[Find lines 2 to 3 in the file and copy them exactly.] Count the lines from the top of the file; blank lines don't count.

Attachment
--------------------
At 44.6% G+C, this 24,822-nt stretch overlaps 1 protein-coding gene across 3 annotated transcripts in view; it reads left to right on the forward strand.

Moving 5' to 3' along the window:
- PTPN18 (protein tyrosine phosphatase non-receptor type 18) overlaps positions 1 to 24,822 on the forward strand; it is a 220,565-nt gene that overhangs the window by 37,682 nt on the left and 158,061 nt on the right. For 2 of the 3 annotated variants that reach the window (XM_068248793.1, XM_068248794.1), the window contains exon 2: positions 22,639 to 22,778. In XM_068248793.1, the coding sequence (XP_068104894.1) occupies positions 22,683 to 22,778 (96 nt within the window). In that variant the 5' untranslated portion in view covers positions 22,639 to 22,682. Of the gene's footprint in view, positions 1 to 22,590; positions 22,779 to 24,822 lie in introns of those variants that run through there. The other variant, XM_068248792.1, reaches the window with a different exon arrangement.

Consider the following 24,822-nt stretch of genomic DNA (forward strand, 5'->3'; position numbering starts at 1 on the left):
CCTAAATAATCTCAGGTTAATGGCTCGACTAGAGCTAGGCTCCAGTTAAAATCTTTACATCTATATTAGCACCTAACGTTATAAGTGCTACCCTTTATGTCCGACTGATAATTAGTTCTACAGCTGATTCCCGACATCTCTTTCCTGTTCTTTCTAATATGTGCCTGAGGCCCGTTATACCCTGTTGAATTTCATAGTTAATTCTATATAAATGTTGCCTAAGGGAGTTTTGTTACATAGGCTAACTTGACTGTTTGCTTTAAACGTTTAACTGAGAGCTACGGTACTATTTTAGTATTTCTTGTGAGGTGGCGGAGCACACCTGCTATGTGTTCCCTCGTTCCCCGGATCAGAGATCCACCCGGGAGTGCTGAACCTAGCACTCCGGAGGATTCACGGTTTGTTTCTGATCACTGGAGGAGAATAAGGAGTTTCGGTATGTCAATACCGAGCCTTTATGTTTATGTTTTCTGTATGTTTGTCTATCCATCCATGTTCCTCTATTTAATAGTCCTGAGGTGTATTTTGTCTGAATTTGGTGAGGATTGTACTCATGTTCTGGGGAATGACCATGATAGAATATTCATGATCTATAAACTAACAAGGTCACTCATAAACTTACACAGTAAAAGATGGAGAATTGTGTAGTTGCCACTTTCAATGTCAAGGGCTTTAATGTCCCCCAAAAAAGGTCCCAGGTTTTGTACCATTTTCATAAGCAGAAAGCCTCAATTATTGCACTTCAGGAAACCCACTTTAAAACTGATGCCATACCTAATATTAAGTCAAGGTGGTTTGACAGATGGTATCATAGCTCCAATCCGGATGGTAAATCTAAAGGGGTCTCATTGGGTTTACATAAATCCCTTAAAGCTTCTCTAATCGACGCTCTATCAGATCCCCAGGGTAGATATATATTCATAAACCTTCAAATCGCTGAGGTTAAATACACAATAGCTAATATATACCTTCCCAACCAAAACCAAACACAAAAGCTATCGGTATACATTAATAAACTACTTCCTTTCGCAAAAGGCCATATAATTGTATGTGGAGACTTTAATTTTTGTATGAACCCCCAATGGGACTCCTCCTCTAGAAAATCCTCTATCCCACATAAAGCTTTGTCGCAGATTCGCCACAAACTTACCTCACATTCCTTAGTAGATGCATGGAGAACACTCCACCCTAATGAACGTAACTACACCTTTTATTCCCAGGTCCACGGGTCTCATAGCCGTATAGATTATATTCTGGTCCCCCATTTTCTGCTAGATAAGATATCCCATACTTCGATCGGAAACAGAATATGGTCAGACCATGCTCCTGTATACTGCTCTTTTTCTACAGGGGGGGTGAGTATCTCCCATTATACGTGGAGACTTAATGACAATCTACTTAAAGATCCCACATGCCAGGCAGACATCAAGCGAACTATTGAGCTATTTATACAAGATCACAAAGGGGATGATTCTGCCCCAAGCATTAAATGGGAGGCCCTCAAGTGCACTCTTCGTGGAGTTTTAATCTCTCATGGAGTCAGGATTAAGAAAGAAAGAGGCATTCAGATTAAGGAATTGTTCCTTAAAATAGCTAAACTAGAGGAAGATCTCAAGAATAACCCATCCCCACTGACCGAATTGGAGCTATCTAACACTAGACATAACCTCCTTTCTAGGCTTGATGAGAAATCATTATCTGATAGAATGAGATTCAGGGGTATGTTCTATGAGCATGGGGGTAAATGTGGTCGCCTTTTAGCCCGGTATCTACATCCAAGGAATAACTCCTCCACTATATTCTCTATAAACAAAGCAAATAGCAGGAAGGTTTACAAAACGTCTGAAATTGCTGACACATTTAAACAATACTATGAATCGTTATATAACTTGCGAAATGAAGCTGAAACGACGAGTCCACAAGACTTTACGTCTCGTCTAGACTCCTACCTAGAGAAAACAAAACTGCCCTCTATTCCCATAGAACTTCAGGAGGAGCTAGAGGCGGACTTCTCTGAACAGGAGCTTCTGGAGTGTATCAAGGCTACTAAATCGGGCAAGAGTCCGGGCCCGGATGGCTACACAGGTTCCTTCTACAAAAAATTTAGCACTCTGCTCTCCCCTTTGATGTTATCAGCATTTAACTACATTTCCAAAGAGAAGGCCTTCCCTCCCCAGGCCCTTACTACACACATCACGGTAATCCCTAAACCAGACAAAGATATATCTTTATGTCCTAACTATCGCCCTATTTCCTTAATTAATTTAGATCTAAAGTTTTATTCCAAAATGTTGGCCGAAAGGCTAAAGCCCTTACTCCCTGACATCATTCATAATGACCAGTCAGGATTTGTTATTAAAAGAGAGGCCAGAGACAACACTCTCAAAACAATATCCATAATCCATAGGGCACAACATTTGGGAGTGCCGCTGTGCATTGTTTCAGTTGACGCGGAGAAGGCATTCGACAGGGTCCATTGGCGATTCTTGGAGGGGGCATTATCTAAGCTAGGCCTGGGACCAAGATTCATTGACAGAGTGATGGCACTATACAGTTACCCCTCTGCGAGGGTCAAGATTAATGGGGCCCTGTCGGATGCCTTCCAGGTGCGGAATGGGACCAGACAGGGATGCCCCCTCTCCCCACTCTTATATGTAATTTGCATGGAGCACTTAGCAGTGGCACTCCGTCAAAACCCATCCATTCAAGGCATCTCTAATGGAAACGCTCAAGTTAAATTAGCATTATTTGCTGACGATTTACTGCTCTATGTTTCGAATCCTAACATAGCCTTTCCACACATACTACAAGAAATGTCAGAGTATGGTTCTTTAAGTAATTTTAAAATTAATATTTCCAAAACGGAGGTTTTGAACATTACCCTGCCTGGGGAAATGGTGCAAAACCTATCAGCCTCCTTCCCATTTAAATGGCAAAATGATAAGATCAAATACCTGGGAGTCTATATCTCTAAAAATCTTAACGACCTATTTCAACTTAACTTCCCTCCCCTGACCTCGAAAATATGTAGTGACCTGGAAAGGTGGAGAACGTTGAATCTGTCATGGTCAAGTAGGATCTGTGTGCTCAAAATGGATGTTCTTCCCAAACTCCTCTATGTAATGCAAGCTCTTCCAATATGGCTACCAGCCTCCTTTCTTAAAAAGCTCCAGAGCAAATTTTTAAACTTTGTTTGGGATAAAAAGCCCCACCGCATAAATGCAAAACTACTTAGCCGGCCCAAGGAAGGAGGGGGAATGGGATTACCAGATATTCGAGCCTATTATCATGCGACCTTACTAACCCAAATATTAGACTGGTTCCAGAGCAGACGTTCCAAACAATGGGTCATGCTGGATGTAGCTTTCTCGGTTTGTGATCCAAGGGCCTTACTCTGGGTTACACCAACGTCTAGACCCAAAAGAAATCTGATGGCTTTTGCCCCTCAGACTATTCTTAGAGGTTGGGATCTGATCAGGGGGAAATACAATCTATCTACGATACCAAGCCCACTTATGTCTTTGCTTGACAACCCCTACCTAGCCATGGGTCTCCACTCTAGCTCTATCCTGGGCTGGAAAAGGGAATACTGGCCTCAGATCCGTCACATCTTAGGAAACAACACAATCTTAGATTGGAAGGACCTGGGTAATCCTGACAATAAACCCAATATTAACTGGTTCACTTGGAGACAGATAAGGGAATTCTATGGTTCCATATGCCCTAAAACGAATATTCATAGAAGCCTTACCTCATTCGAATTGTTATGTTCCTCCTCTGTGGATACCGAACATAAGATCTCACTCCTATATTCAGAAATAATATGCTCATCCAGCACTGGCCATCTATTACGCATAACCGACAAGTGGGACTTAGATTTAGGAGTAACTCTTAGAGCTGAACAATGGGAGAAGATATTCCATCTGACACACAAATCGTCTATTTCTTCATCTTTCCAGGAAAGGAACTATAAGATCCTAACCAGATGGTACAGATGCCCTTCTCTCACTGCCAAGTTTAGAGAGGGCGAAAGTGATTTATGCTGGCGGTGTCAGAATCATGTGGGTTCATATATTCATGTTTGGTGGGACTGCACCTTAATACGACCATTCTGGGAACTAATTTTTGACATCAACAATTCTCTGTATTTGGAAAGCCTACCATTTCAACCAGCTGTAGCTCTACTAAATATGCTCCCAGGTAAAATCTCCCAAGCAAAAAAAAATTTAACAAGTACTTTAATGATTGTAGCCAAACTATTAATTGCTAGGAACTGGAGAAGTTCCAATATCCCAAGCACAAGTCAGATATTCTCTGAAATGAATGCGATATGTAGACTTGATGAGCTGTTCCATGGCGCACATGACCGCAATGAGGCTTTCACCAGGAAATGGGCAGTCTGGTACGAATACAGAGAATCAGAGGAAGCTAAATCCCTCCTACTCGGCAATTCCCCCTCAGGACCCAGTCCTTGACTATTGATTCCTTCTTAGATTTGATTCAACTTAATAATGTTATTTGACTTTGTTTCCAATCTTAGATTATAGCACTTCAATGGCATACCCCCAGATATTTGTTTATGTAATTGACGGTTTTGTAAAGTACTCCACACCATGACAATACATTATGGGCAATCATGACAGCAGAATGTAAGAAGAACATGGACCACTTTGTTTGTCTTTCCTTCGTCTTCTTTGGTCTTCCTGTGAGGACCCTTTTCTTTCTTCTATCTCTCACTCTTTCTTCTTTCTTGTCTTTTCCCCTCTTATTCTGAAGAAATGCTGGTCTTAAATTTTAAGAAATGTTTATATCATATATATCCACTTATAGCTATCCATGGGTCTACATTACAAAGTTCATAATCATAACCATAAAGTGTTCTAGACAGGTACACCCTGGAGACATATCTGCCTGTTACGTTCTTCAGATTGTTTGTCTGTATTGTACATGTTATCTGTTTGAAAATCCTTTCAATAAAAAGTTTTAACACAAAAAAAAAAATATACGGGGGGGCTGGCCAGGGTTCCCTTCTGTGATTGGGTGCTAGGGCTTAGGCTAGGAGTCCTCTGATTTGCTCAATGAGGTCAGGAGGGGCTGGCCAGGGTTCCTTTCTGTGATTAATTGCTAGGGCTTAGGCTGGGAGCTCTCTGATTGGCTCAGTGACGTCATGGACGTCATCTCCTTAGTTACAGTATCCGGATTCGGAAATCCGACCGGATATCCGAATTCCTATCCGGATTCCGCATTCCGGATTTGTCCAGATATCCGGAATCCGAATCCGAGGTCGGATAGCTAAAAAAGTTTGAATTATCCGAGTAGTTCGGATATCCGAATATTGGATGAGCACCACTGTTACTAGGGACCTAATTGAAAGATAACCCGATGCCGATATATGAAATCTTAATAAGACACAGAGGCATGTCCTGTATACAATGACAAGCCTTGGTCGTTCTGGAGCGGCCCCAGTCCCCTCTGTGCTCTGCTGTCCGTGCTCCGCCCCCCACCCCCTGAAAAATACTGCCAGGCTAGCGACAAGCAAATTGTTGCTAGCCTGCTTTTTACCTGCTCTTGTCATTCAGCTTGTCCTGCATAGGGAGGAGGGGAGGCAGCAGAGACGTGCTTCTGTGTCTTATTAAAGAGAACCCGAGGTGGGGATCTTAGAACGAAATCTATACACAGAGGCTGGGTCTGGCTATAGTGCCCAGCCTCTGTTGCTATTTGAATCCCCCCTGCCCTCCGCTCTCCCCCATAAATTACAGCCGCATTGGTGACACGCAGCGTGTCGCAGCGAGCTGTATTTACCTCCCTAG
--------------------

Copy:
Moving 5' to 3' along the window:
- PTPN18 (protein tyrosine phosphatase non-receptor type 18) overlaps positions 1 to 24,822 on the forward strand; it is a 220,565-nt gene that overhangs the window by 37,682 nt on the left and 158,061 nt on the right. For 2 of the 3 annotated variants that reach the window (XM_068248793.1, XM_068248794.1), the window contains exon 2: positions 22,639 to 22,778. In XM_068248793.1, the coding sequence (XP_068104894.1) occupies positions 22,683 to 22,778 (96 nt within the window). In that variant the 5' untranslated portion in view covers positions 22,639 to 22,682. Of the gene's footprint in view, positions 1 to 22,590; positions 22,779 to 24,822 lie in introns of those variants that run through there. The other variant, XM_068248792.1, reaches the window with a different exon arrangement.